By Dr. Larry Dinkins
In 1980, while I was a student studying the Thai language in Bangkok, I was asked by an OMF friend to help minister to Cambodian refugees in a transit camp. Many of the refugees were planning to go to the West, so I was asked to teach them the Bible in English while my OMF friend translated into Khmer. I vividly remember the squalor and cramped conditions of the camp, but at that time I did not appreciate the trauma back in Cambodia which had caused the camps.
All of that changed when after 27 years I had my first chance to step foot in Phnom Penh. I met Sokreaksa in the lobby of the OMF mission home. He is the author of the book, Tears of my Soul: The Story of a Boy who Survived the Cambodian Killing Fields. The book begins with Sokreaksa as a nine-year-old boy kneeling at the edge of a mass grave along with many of his family members. A single blow from a hoe to his head toppled Sokreaksa into the grave as his family was cut down and piled on top of him.
Amazingly, Sokreaksa lived and crawled out of the grave, surviving in the jungle on roots and bugs for many months. Finally he was able to make it to a refugee camp in Thailand and eventually to Canada. He met Christ there, but he was plagued by post traumatic disorders and nightmares. Part of his healing journey included returning to Cambodia as a missionary in order to help rebuild the country both practically and spiritually. Sokreaksa has not only started a school in the town where his family was murdered, but he has also planted many churches in the area.
The day after meeting Sokreaksa, I visited the infamous Toul Sleng Genocide Museum (S-21) in the heart of Phnom Penh. It proved to be the most sobering hour I have spent in my entire life. During four years (1975-1979) the Communist Khmer Rouge under Pol Pot carried out one of the worst genocides in modern history. Officials estimated that more than 30% of the population (about 2-3 million of the estimated 7 million population) was killed. Around 20,000 of this number passed through a converted high school, which came to be known as S-21 or Tuol Sleng concentration camp. It could be that only seven people out of the 20,000 survived. One of them was Vann Nath, a skillful artist who was kept alive due to his ability to draw leaders of the Pol Pot regime. Vann Nath was able to draw the classrooms from memory in graphic detail. These rooms had been converted into tiny prison or torture chambers. Even more disturbing were the many renderings of indescribable torture inflicted by young guards, most of them in their early teens.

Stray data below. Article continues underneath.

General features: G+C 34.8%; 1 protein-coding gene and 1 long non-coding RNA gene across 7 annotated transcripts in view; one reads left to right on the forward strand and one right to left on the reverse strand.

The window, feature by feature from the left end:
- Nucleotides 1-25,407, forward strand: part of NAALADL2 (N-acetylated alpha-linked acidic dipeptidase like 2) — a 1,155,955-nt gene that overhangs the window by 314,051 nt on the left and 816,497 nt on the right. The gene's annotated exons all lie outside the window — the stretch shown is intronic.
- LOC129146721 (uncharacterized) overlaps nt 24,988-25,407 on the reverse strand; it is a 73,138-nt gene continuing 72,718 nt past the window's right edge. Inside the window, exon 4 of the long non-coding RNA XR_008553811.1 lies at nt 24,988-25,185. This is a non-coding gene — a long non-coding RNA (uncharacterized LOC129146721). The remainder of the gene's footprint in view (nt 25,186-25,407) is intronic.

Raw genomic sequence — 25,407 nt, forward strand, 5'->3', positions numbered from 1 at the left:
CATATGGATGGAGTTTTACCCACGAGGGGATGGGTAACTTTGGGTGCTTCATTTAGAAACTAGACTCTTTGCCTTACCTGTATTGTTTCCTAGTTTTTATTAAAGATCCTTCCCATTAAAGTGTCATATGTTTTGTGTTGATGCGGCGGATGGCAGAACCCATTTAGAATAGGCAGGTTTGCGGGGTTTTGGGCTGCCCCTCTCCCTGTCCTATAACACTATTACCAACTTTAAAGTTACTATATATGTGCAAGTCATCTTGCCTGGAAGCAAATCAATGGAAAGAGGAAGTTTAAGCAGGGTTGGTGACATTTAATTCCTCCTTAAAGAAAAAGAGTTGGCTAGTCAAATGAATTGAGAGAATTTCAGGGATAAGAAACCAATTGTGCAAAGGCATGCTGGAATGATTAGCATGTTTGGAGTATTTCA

One room contained photographs of former Khmer Rouge soldiers and their testimonies of why they had joined the Khmer Rouge. Many claimed that they had to kill their own people or be killed themselves. Most of them had been defaced and had graffiti on them. One picture, however, stood out from the rest. It showed a woman, formally of the Khmer Rouge, making an offering to a monk in a Buddhist merit-making ceremony. I had witnessed such ceremonies on numerous occasions during my twenty years in Thailand and knew the underlying desire was to make good karma and hopefully gain a better place in life in the next reincarnation. I asked my host to translate the bright red graffiti on the picture (likely written by a Cambodian affected by the carnage of the Khmer Rouge). It read, “There is no reason to concern yourself with meritorious ceremonies, your murderous crimes will never go away.” The weight of this statement struck me deeply. It encapsulates in one sentence the utter bankruptcy and hopelessness of manmade religion, which seeks through human effort to somehow erase the deep shame and guilt of sin.